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Thanks for your reply. It IS comforting to see others in the same boat. I was a runner, too! (But not as consistent as you. I am walking instead, for now, partly because it feels safer, but mostly because I can sustain it better than running). We'll see how it goes, I guess. Thanks again; I will be wishing you the best as well.

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Thanks! I will be switching to walking as well
I just need to do the cardio rehab first. Did you do rehab, and if so, how was it?


Cindy

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I have stents plus blockages too small to stent. I currently have unstable angina, which is a pain, but I am learning what to worry about and what not to worry about. I do get spasms which cause me pain, but I keep the nitro with me in case it gets bad. I take the meds carefully and on time each day and currently am in cardiac rehab. The rehab is helping a LOT, especially in building my confidence during exertion. Time will help me cope and should help you too. I watch my diet and hope to never have to have bypass. The education classes at the rehab are very helpful too. I am learning that by doing what I should, I may be able to reverse some of the small blockages. I hope you can too!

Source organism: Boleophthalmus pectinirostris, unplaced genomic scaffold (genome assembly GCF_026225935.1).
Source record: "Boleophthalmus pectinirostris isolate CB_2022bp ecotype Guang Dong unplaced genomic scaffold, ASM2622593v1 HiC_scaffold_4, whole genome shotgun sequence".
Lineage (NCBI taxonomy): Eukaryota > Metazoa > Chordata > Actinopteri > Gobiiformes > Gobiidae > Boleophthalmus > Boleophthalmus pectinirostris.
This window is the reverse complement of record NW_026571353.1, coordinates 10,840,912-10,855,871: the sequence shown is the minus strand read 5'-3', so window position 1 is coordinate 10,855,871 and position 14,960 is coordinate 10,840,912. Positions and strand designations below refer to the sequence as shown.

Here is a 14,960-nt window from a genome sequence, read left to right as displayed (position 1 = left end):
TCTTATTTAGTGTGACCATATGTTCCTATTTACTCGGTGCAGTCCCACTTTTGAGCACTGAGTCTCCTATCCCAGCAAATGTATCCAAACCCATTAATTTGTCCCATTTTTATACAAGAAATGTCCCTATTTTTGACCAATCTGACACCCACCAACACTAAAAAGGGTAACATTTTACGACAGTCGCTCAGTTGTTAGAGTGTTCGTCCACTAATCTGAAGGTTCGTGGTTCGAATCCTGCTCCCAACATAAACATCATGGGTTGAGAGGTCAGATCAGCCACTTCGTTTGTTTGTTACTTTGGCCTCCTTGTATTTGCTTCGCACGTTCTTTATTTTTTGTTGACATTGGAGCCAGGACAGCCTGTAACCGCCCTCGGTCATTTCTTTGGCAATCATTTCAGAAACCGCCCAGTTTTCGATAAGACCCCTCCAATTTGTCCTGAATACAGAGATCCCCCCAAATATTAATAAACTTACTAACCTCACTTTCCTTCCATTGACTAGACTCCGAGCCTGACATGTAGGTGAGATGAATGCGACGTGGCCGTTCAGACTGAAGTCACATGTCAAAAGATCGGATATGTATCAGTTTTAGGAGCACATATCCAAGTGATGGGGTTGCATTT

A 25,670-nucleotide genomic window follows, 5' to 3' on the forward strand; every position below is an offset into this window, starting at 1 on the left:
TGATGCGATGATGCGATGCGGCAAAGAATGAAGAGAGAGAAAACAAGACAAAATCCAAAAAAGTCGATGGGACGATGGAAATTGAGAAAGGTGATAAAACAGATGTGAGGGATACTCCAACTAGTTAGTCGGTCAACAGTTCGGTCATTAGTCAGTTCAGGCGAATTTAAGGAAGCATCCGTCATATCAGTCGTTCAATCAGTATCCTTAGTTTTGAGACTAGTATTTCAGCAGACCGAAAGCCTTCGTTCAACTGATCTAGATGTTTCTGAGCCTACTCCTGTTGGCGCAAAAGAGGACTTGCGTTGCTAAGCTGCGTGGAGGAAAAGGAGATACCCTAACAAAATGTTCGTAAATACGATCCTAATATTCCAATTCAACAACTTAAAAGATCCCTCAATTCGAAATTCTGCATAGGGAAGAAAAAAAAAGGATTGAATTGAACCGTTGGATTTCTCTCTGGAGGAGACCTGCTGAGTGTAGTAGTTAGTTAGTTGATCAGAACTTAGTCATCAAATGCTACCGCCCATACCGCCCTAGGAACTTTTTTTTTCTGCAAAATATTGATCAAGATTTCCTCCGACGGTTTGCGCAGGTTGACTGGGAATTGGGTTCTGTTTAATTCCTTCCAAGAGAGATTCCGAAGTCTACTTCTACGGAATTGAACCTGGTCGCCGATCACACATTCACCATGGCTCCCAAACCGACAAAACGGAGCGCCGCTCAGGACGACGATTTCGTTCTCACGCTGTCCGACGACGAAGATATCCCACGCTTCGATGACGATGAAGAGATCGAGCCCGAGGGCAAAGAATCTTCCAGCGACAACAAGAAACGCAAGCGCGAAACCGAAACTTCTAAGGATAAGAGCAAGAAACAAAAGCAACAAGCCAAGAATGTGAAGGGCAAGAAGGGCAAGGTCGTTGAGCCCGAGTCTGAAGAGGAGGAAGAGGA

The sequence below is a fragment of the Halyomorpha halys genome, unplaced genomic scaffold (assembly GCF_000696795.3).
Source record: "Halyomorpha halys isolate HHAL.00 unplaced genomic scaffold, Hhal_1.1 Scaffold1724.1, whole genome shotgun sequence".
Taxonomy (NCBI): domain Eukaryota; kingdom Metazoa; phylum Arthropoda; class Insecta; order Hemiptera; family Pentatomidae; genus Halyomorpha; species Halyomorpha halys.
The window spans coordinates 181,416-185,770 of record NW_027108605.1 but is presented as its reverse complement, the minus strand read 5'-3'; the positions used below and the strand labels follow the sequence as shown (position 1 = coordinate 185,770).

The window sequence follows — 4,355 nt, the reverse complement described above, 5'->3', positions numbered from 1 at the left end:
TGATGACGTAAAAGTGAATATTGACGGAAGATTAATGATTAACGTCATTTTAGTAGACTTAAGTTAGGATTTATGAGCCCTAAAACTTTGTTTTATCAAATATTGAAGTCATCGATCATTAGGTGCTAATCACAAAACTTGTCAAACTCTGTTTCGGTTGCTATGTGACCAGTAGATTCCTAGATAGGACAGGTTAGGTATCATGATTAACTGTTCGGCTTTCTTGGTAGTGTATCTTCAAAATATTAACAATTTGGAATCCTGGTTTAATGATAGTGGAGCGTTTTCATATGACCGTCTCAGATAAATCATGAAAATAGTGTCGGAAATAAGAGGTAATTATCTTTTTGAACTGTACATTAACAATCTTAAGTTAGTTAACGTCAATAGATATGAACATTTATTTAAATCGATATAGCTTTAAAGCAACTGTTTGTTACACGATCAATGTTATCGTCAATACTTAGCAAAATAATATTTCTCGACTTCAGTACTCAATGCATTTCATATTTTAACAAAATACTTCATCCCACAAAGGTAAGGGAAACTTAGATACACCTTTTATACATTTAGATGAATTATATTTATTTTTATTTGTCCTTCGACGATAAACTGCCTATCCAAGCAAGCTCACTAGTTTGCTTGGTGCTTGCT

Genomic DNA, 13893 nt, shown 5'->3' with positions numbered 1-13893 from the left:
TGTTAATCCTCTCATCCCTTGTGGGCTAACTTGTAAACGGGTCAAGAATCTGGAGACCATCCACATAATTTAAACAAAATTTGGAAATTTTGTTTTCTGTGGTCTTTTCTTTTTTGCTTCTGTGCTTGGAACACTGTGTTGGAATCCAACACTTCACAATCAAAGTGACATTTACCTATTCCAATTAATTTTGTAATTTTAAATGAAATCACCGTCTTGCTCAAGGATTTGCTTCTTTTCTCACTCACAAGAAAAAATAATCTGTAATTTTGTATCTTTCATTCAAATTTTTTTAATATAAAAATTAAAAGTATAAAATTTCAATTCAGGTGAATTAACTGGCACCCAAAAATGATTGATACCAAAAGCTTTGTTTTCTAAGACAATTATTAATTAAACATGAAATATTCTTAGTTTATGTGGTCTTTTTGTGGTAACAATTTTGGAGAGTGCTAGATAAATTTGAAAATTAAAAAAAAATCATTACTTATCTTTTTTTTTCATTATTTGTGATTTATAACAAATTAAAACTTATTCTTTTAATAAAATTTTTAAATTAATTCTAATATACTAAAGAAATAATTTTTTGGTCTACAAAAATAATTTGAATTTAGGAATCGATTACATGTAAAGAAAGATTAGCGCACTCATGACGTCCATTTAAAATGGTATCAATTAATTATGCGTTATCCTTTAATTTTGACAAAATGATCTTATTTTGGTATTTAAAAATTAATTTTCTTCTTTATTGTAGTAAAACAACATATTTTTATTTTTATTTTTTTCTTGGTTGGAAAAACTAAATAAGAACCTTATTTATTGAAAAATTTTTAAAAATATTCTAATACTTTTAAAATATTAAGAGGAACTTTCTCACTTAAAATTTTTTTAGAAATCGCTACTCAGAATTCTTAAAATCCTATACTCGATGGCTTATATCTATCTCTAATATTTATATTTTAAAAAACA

DJ

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Hi Cindy: Yes, I did the cardiac rehab. I found it very helpful (see DJ71's comment, too). I had more to learn about diet/exercise/lifestyle than I expected. I also felt much more secure about exercise with somebody keeping an eye on me. And the group support element was nice. I would strongly recommend it to anybody.